Stef Craps and Gert Buelens
Transcultural Negotiations of Holocaust Memory. Ed. Stef Craps and Michael Rothberg. Spec. issue of Criticism: A Quarterly for Literature and the Arts 53.4 (2011): 569-86.
Publication year: 2011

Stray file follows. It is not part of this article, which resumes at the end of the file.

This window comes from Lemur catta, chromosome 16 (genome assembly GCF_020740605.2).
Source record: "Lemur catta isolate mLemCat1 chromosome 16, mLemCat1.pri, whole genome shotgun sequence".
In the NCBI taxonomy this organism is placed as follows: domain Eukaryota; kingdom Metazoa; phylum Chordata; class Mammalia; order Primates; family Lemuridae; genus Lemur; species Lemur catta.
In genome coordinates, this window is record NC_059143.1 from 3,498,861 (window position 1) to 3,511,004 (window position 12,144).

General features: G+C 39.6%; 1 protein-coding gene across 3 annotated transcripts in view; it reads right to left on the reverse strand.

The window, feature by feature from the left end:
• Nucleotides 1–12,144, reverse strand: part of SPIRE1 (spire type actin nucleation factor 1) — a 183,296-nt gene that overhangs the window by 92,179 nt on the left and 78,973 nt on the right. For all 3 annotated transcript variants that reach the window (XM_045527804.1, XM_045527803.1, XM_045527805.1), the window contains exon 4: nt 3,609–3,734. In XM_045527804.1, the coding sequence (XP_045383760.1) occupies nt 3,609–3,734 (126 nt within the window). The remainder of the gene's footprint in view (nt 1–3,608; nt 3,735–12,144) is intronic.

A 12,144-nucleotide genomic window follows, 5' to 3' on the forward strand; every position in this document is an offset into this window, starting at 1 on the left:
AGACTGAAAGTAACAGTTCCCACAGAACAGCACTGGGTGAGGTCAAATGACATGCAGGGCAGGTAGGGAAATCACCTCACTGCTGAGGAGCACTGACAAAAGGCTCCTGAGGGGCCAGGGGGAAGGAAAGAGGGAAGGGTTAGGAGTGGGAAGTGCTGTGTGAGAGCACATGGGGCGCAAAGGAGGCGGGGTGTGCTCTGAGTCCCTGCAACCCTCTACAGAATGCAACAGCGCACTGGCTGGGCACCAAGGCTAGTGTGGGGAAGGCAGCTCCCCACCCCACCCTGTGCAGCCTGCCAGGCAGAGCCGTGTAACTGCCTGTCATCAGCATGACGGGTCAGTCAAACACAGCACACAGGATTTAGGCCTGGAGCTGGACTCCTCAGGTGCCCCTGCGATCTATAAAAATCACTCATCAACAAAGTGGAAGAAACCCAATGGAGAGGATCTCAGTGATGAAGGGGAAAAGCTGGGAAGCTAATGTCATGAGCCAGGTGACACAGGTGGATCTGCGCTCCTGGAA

Michael Chabon’s novella The Final Solution (2004), which first appeared in the Paris Review in 2003 with the subtitle A Story of Detection, lends itself to being interpreted as an allegory of man’s futile quest for understanding of the Holocaust. In this reading, the detective story that the novella recounts against the background of the Nazi extermination of the Jews illustrates the inaccessibility of the unspeakable horror of the Holocaust to rational inquiry. The Final Solution can thus be seen to abide by the demands of what Gillian Rose has called Holocaust piety; that is, devotion to the idea that the Nazi genocide is a radically unique event outside of human history, ineffable, beyond comprehension, and impervious to analysis. Our reading of The Final Solution, however, supplements and complicates the standard interpretation of the novella as an exercise in Holocaust piety by focusing on an “impious” subtext that appears to contradict some of the text’s more overt assumptions. We argue that the novella challenges the dominant conception of the Holocaust as an incomprehensible, ineffable, sacred event by returning the Nazi genocide to the realm of history – more specifically, the history of a colonizing Western modernity. The Final Solution breaks with Holocaust piety, we contend, through the proliferation of mirroring effects that suggest continuities and parallels between the Third Reich and the European colonial empires and between the plights of their respective victims.